Specific Areas of ALS Study
Research on ALS includes investigations to increase an understanding of the role of programmed cell death (apoptosis) in this disease. In normal physiological processes, apoptosis acts as a means to rid the body of cells that are no longer needed by prompting the cells to commit "cell suicide."
Apoptosis is pervasive in other chronic neurodegenerative conditions, such as:
Discovering what triggers apoptosis may eventually lead to a new treatment of ALS and other neurological diseases.
ALS research scientists are trying to identify a reliable biological marker (biomarker) for this disease. A biomarker is a biochemical abnormality shared by all patients with a disease. Once a biomarker is discovered, physicians will have a valuable tool to help them follow the effects of new therapies and to monitor disease progression.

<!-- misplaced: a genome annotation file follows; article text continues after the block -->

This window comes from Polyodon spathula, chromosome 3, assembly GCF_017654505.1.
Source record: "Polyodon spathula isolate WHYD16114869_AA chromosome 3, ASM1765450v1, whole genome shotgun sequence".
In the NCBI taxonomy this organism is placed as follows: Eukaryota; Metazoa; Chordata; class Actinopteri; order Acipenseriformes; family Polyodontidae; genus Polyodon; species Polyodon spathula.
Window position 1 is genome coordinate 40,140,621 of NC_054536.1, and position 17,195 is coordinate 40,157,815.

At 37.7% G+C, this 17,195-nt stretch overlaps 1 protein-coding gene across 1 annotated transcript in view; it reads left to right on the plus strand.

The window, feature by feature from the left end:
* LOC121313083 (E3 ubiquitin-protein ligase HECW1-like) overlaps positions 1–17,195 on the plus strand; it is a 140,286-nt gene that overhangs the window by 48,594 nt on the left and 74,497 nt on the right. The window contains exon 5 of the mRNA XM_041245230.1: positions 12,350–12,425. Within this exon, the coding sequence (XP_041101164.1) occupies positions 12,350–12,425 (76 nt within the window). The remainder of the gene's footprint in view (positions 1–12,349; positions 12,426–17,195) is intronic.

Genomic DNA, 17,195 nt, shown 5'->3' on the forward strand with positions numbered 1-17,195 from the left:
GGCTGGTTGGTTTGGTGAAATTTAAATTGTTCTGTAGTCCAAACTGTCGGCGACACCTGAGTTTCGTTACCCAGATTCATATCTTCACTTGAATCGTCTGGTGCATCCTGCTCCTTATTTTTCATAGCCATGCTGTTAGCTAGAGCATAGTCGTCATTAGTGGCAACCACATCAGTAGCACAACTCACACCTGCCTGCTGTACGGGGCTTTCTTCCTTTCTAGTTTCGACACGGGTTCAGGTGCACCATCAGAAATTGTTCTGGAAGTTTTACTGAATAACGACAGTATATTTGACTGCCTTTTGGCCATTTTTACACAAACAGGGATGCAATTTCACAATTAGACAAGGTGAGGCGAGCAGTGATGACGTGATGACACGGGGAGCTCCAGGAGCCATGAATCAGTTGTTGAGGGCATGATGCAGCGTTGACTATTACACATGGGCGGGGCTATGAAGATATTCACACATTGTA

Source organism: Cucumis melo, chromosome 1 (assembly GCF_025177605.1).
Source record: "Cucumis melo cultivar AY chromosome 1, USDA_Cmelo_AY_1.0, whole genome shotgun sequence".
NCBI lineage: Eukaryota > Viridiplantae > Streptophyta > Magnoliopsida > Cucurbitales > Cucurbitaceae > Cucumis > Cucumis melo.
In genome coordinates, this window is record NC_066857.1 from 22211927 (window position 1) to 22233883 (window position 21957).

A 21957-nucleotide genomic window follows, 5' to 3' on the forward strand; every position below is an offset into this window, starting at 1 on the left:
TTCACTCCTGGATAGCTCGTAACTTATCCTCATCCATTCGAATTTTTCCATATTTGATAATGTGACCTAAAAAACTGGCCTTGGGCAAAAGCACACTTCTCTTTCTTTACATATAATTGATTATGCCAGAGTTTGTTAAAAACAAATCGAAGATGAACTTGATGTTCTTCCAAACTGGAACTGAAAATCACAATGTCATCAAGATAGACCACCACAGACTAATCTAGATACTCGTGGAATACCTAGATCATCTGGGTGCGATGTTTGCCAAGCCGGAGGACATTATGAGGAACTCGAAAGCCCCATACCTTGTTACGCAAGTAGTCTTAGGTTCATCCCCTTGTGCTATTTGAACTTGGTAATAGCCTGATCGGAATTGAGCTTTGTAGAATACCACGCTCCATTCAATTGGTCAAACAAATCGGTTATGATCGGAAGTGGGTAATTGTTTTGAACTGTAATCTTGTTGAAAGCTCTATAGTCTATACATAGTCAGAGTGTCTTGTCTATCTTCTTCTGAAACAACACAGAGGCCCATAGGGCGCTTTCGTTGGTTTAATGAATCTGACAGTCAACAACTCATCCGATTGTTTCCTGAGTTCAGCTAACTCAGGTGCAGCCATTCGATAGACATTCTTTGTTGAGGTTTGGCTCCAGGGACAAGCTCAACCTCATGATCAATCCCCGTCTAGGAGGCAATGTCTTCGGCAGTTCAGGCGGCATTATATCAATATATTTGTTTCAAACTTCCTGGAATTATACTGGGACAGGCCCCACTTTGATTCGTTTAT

Other scientists researching ALS are studying families with the disease who lack the SOD1 mutation to locate additional genes that could cause it. This work with familial ALS could lead to a greater understanding of sporadic ALS because, from a clinical standpoint, familial ALS is virtually indistinguishable from sporadic ALS. Scientists also hope to identify genetic risk factors that may predispose people to sporadic ALS.
(Click Familial Amyotrophic Lateral Sclerosis for more information about this particular condition.)